6. Octopuses, squids and cuttle fishes. We saw various squids and cuttlefishes here, but the stars would have to be the octopus who have made a tea cup its home and the Wunderpus (Wunderpus photogenicus). Various baby octopuses and baby squids are to be found usually during the night dive. Various shrimps, crabs and mantis shrimps are easily found. Various nudibranch, from the common Phyllidia types to the exotic hairy Flabellina rubrolineata, Pteraeolidia ianthina, Phyllodesmium longicirrum and the translucent Gymnodoris ceylonica and Halgerda batangas which we saw this time, and other interesting ones we saw the last time.
The highlight of the invertebrates though, apart from the octopuses, would have to be the Electric Clam or Flame Scallop (Lima scabra) which we found to be hiding in a crack in the rocky wall. It seemed to be busy zapping away with its blue lightning bolts of electricity at its prey, and I was wondering if the electric shock would be causing pain to human divers. But I have since found out from one of the sites in the internet that it wasn’t “electricity” at all. It was actually bioluminescent streaks, and the creature is actually a filter feeder. Huh deceiving creatures!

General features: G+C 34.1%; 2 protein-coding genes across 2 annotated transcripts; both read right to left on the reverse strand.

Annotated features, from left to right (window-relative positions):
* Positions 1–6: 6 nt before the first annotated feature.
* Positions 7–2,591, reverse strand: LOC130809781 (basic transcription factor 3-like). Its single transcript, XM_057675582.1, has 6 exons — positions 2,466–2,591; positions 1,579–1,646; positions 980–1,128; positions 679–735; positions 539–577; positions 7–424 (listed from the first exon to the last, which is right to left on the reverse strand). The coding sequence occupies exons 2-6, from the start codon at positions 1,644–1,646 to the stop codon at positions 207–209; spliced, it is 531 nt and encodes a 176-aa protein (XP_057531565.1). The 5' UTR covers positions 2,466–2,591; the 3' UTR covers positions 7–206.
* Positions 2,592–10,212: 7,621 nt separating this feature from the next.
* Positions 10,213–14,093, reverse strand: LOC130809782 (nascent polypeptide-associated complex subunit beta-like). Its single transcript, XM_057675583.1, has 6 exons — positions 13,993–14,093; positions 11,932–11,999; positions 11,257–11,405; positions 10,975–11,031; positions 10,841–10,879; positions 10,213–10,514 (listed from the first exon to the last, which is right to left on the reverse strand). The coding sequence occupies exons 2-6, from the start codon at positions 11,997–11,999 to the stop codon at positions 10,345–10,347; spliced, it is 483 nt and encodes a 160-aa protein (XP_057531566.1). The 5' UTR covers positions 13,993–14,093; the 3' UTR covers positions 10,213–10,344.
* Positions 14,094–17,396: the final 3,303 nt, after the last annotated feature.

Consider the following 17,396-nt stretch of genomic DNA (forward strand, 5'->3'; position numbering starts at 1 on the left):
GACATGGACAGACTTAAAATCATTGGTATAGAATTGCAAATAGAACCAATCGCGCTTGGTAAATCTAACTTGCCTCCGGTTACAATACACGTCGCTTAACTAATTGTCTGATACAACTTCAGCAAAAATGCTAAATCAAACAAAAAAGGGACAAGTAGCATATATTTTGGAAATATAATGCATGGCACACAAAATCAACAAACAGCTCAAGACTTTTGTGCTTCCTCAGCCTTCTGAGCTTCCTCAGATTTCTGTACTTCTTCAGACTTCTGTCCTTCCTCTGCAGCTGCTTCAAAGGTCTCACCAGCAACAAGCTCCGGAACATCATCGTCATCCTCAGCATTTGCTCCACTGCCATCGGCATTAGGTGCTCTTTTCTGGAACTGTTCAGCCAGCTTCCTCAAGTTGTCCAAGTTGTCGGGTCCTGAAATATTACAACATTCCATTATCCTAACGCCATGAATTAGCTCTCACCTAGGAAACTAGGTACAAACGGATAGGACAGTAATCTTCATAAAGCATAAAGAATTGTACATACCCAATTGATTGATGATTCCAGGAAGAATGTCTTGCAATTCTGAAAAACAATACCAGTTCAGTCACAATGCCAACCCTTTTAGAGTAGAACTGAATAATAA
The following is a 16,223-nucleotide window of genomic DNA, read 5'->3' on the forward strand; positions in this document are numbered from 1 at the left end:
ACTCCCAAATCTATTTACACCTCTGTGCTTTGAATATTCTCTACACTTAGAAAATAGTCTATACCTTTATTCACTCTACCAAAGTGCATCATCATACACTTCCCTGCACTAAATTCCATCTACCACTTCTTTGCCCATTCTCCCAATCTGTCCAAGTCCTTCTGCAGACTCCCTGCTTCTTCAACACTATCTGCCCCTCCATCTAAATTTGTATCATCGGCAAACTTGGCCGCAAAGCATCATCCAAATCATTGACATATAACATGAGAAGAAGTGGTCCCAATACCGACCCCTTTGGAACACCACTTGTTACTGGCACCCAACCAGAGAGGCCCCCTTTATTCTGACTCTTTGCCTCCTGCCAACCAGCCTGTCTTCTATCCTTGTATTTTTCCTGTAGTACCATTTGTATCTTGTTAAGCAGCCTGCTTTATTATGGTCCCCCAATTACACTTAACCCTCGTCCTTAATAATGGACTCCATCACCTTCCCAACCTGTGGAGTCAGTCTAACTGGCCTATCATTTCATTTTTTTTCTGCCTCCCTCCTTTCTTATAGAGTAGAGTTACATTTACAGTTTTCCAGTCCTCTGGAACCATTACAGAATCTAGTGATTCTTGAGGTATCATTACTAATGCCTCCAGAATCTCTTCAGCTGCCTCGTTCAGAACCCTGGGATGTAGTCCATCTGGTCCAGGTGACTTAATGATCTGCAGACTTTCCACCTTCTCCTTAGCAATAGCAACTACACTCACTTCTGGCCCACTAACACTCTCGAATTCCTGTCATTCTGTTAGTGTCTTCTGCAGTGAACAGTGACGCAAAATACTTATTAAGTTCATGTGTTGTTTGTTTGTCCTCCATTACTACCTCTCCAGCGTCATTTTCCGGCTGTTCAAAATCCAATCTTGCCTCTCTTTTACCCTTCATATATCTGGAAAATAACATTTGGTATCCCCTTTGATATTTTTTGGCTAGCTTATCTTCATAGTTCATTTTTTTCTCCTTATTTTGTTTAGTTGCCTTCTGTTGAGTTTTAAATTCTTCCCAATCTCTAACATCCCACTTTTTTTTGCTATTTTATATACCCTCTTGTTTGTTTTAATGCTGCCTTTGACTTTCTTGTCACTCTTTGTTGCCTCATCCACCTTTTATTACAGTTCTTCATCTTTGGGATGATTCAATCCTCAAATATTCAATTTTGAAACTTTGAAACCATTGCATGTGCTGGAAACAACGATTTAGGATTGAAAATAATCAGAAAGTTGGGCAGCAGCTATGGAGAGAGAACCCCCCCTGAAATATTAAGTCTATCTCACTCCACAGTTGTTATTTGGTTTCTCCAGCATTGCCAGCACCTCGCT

Definitely Lembeh is a paradise of some sort. Muck paradise is not a gorgeous name, but to muck divers it is a beautiful name. We enjoyed so much diving there and we also enjoyed our stay at Kungkungan Bay Resort. The resort is run efficiently by a Brit couple and manned by a group of eagle eyed local dive guides who can spot even the deeply camouflaged creatures. The wooden bungalows and rooms at the resort are very comfortable and the staff are very friendly, attentive and helpful. This resort and its dive center also impressed us by their commitment to conservation. The small bay in front of the resort has been protected for 16 years and the result shows. Corals grow luxuriantly there, like an oasis in an otherwise dry landscape. Guests are not allowed to wear gloves and their dive guides do not disturb the animals excessively. We are definitely impressed by this resort and we will come back!How to get there:
Garuda and several other domestic airlines fly to Manado from Jakarta daily. The flight usually takes about 3.5 hours with one stopover. There are also daily flights from Denpasar. Silk Air fly from Singapore several days a week (check their website). From Manado airport it takes about 1 to 1.5 hours of drive to Lembeh. Better ask the resort/dive centre to arrange for transport.
Photos & Text by Nila Murti